The author's synagogue. Photo courtesy of Dialogue Institute Austin.

Growing Up And Growing Apart

I know that synagogue is a place that has, and always will, stick with me throughout my life.

I have a complicated relationship with religion. I know I’m not special. After all, practically everyone does in some way or another. I was brought up Jewish and have always loved Judaism. What’s not to love? Being Jewish comes with a Bubbe that makes you as many assorted carb products as you can stand and a hundred different Yiddish words to call someone a stupid jerk. But as far as the actual religion part, I never really had close friends at my synagogue. I didn’t like going to Sunday School or any of the many, many Jewish youth groups, but I loved studying Hebrew and going to services. And as I got older, I found myself truly interested in Judaism and could even see myself joining the clergy. However, I still found my social experience confusing. Judaism is such a communal religion that not fitting in at my own temple made me question my experience and identity as a Jew. Weren’t those kids more Jewish than me? 

Since I was a toddler and first began Jewish preschool (major shout out to Shalom Sesame, the Jewish version of Sesame Street—because there’s obviously a Jewish version of everything—which taught me the Hebrew AND English alphabet songs), I’ve been on and off at my temple. At times, like when I was studying to become a Bat Mitzvah, I’d go almost every day, and other times, I would go months without opening a prayer book. I never quite seemed to stick there the way I’d always hoped. When I started high school, a bunch of kids from my synagogue I’d known from the time I could barely walk were suddenly my classmates, which made it all the more disappointing when I still wasn’t friends with them. I loved being Jewish and so did they, but of course, matters are never so simple.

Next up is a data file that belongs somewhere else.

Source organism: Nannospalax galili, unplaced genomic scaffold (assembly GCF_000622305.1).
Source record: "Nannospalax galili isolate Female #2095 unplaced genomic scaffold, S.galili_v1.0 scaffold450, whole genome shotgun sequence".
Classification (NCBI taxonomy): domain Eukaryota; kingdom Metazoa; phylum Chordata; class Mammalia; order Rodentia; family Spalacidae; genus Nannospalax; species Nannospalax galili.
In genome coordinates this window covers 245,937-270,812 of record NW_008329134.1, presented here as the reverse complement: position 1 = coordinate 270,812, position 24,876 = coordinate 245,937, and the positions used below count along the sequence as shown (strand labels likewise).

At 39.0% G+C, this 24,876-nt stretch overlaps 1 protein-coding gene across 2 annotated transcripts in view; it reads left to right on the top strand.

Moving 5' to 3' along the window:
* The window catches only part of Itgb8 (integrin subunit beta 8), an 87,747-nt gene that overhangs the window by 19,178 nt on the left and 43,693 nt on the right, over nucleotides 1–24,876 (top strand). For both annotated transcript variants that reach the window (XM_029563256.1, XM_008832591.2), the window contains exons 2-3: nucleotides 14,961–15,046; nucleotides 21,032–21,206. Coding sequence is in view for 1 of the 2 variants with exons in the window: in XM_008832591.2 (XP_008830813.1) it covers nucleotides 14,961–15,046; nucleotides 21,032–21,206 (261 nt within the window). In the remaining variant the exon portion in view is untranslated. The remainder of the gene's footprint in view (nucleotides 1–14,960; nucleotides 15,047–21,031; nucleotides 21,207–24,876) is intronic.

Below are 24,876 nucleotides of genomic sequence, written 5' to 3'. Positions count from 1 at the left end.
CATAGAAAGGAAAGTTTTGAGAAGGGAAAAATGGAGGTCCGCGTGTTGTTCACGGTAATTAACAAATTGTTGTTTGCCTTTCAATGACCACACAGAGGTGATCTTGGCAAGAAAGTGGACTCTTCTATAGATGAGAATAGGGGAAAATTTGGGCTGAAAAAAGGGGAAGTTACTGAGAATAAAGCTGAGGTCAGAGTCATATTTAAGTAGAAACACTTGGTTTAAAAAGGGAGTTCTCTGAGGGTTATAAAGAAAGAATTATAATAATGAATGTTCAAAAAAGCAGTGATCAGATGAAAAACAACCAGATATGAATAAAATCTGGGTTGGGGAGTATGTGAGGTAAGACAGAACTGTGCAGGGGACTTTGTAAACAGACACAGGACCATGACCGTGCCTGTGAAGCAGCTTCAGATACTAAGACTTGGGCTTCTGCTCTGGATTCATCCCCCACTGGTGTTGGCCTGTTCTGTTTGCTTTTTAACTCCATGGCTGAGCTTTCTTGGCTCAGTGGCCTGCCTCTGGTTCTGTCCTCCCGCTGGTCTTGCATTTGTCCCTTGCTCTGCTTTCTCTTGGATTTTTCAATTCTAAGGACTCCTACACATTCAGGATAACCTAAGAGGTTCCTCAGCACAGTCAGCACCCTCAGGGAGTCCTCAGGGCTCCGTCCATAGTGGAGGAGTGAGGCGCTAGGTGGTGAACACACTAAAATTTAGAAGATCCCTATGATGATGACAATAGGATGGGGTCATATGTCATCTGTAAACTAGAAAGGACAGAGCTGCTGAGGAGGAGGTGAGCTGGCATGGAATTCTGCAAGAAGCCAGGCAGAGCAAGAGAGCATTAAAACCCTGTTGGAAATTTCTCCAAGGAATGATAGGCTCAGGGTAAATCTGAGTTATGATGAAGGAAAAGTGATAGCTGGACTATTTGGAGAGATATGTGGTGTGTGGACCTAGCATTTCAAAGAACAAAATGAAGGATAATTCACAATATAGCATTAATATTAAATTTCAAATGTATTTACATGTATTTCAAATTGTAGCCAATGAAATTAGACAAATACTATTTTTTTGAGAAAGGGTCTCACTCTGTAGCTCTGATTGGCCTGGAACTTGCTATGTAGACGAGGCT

One of my closest friends in high school is Mormon. Oddly enough, I ended up going to church with her more than I went to my own temple. Of course, this is nothing of a conversion story, but rather one about the lack of belonging. She attended a relatively small church and shared the experience of having no good friends through her religion, so I was invited to her church dances and cupcake socials. In case you were wondering, she still makes fun of me for how awkward I was at the dance. Mormon boys are famously polite though, so as far as I’m concerned, I did great. 

In all seriousness, I hold my synagogue very close to my heart. Our senior rabbi converted my mom before my parents’ wedding, performed my baby naming ceremony, led me while I became a Bat Mitzvah and taught my Confirmation classes. My family has belonged to our temple since my parents first moved to Austin together as an engaged couple. I grew up there through several houses, schools and stages of life, and where I once was a preschool student, I later was a teacher’s assistant in the same classroom. I wanted so badly to belong with the Jewish kids. Being excruciatingly shy didn’t particularly help (that’s a story, though, for another time), and while I still can’t quite say that I’ve found my group there, I know that synagogue is a place that has, and always will, stick with me throughout my life. 

nike air zoom elevate white count sheet youtube

Madelyn Pollack is a senior at Liberal Arts and Science Academy in Austin. She is a Staff Writer for Fresh Ink for Teens.

Share this post

Share on facebook
Share on google
Share on twitter
Share on linkedin
Share on pinterest
Share on print
Share on email

You May Also Like

Stay in Touch

Subscribe to stay up to date about our latest posts, writing competitions and Fresh Ink news